Beitbridge Municipality is courting investors to partner it in the construction of a modern landfill, management of the environment and solid waste projects in line with the town's transformation into a city, an official has said.
Briefing Vice President Kembo Mohadi and other stakeholders who participated at the National Day of Clean-up last Friday, Town Clerk Mr Loud Ramakgapola said solid waste management had become a perennial headache for the local authority.
He said the present landfill was failing to cope with the town's accelerated growth.
Mr Ramakgapola said they were concerned with the high level of littering around the town and its environs and highways, leading to either Bulawayo or Harare.
"The town's population has been growing rapidly in the last decade and we estimate it to above 60 000," he said. "In addition we have 390 000 people who pass through monthly going to either South Africa or countries north of the Zambezi via Beitbridge Border post.
"Such a development is putting a strain to the town's infrastructure and other related services considering that we have to provide people centred services to both visitors and local residents.
"At the moment we are working on constructing a proper landfill. A site has been identified but an acute shortage of funds is our greatest in doing and hence we are calling for partnership from private players so that we may improve in that area.
"Further, we are appealing for Government to increase our budget allocation for infrastructure and social amenities development considering the demand of our services and our geographical local with one of Africa's economic powerhouses."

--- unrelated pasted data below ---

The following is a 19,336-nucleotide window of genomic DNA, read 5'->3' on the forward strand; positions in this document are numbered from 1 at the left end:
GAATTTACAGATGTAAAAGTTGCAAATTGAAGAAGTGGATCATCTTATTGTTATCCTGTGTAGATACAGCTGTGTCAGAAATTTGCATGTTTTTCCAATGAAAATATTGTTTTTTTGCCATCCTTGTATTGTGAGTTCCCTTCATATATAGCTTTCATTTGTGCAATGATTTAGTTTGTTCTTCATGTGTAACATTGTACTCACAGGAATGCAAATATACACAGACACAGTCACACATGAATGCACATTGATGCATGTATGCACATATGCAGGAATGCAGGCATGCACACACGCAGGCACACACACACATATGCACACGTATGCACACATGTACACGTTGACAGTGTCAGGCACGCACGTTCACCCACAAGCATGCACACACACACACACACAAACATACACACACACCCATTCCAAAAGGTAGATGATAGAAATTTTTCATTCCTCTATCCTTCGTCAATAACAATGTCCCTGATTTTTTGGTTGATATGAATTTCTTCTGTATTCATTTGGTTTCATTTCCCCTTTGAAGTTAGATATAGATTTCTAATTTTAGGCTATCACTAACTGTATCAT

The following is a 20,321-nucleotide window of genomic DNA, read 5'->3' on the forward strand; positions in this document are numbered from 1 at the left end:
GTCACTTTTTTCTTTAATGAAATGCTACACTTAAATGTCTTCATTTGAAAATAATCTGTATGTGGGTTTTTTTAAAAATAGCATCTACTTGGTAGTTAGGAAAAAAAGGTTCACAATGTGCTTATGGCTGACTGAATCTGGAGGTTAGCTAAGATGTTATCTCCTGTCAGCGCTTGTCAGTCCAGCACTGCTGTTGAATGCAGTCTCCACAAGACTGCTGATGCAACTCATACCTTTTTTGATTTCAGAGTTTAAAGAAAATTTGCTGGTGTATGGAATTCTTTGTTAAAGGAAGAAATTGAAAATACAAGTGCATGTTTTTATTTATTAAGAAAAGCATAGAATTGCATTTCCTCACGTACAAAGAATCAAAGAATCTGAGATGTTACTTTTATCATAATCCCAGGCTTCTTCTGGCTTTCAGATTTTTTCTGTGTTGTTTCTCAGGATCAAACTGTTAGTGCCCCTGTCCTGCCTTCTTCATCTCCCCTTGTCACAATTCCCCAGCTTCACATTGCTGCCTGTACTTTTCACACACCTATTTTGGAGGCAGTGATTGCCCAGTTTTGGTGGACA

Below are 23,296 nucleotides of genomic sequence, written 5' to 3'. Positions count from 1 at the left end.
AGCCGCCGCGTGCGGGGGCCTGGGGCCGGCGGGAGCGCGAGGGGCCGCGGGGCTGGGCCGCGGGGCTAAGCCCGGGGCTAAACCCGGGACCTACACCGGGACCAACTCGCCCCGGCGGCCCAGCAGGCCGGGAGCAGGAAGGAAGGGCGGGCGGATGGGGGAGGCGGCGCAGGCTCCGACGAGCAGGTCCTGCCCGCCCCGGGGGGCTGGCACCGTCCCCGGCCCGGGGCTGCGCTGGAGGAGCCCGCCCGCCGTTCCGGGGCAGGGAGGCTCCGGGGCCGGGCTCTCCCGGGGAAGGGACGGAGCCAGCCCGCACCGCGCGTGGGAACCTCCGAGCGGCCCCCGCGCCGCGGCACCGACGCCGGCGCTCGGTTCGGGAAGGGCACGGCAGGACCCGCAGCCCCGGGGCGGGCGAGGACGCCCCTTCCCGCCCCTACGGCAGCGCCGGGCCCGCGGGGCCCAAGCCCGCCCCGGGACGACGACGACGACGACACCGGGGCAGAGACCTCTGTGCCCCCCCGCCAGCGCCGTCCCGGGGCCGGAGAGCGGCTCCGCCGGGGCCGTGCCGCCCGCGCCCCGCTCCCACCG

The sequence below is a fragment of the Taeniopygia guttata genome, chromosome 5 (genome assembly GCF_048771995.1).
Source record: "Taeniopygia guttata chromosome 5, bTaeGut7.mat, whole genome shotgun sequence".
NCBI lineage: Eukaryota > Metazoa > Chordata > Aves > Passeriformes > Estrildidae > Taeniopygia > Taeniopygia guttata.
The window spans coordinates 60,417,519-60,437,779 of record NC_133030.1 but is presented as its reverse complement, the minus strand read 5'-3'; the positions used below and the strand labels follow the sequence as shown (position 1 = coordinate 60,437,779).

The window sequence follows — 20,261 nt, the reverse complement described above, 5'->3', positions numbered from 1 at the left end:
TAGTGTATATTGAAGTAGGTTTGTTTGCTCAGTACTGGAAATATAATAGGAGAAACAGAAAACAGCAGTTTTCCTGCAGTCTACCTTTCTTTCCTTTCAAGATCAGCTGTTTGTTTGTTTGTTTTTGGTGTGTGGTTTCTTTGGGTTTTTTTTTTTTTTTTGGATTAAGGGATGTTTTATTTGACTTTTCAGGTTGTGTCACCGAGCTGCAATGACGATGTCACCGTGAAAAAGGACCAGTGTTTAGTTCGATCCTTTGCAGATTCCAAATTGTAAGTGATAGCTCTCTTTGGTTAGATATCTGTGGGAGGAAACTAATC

Mr Ramakgapola said the town was producing over 700 tonnes of solid waste monthly and 20 tonnes daily.
The town clerk said though they have been up to schedule in terms of waste collection from residential, businesses and industry they were faced with an acute shortage of equipment including refuse collection trucks.
Mr Ramakgapola said at the moment they relied on one tractor and one compactor to cover the whole town.
"We are appealing for assistance to procure another tractor and a compactor to improve our presence on the ground," he said.
"Further, we are encouraging investors and communities to look at recycling as an opportunity to put money in. We hope that this will improve our environment management system at the same time creating jobs for the community.
"Disposable beer containers, food packages, diapers and plastics are the major pollutants around our town."
Read the original article on The Herald.
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